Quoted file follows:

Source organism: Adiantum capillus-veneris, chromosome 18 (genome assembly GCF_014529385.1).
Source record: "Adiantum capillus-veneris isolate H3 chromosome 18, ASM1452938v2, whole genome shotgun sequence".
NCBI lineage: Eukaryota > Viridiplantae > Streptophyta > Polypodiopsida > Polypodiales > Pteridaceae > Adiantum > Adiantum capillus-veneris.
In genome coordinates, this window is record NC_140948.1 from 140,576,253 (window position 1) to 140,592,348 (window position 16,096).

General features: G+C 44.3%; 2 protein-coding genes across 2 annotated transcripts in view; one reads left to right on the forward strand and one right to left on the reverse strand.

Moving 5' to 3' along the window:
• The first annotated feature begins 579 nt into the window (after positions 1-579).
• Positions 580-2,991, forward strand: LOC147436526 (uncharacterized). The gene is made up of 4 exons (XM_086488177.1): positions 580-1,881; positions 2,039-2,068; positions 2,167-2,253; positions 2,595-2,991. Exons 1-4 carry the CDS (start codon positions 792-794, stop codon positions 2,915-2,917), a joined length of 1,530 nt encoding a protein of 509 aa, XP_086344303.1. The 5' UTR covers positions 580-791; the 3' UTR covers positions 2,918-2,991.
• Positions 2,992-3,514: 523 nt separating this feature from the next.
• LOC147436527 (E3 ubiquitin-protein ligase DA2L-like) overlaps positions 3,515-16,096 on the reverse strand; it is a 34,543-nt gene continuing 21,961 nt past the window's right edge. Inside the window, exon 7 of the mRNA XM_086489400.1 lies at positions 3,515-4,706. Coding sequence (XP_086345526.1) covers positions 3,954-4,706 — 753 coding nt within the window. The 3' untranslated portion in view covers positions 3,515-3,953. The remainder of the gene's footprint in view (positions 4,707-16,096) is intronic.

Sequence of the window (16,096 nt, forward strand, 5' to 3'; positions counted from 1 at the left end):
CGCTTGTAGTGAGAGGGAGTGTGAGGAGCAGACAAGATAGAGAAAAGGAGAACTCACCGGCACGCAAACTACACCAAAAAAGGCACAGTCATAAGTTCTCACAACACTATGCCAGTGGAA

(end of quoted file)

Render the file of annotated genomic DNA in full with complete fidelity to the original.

Source organism: Adiantum capillus-veneris, chromosome 18 (genome assembly GCF_014529385.1).
Source record: "Adiantum capillus-veneris isolate H3 chromosome 18, ASM1452938v2, whole genome shotgun sequence".
NCBI lineage: Eukaryota > Viridiplantae > Streptophyta > Polypodiopsida > Polypodiales > Pteridaceae > Adiantum > Adiantum capillus-veneris.
In genome coordinates, this window is record NC_140948.1 from 140,576,253 (window position 1) to 140,592,348 (window position 16,096).

General features: G+C 44.3%; 2 protein-coding genes across 2 annotated transcripts in view; one reads left to right on the forward strand and one right to left on the reverse strand.

Moving 5' to 3' along the window:
• The first annotated feature begins 579 nt into the window (after positions 1-579).
• Positions 580-2,991, forward strand: LOC147436526 (uncharacterized). The gene is made up of 4 exons (XM_086488177.1): positions 580-1,881; positions 2,039-2,068; positions 2,167-2,253; positions 2,595-2,991. Exons 1-4 carry the CDS (start codon positions 792-794, stop codon positions 2,915-2,917), a joined length of 1,530 nt encoding a protein of 509 aa, XP_086344303.1. The 5' UTR covers positions 580-791; the 3' UTR covers positions 2,918-2,991.
• Positions 2,992-3,514: 523 nt separating this feature from the next.
• LOC147436527 (E3 ubiquitin-protein ligase DA2L-like) overlaps positions 3,515-16,096 on the reverse strand; it is a 34,543-nt gene continuing 21,961 nt past the window's right edge. Inside the window, exon 7 of the mRNA XM_086489400.1 lies at positions 3,515-4,706. Coding sequence (XP_086345526.1) covers positions 3,954-4,706 — 753 coding nt within the window. The 3' untranslated portion in view covers positions 3,515-3,953. The remainder of the gene's footprint in view (positions 4,707-16,096) is intronic.

Sequence of the window (16,096 nt, forward strand, 5' to 3'; positions counted from 1 at the left end):
CGCTTGTAGTGAGAGGGAGTGTGAGGAGCAGACAAGATAGAGAAAAGGAGAACTCACCGGCACGCAAACTACACCAAAAAAGGCACAGTCATAAGTTCTCACAACACTATGCCAGTGGAA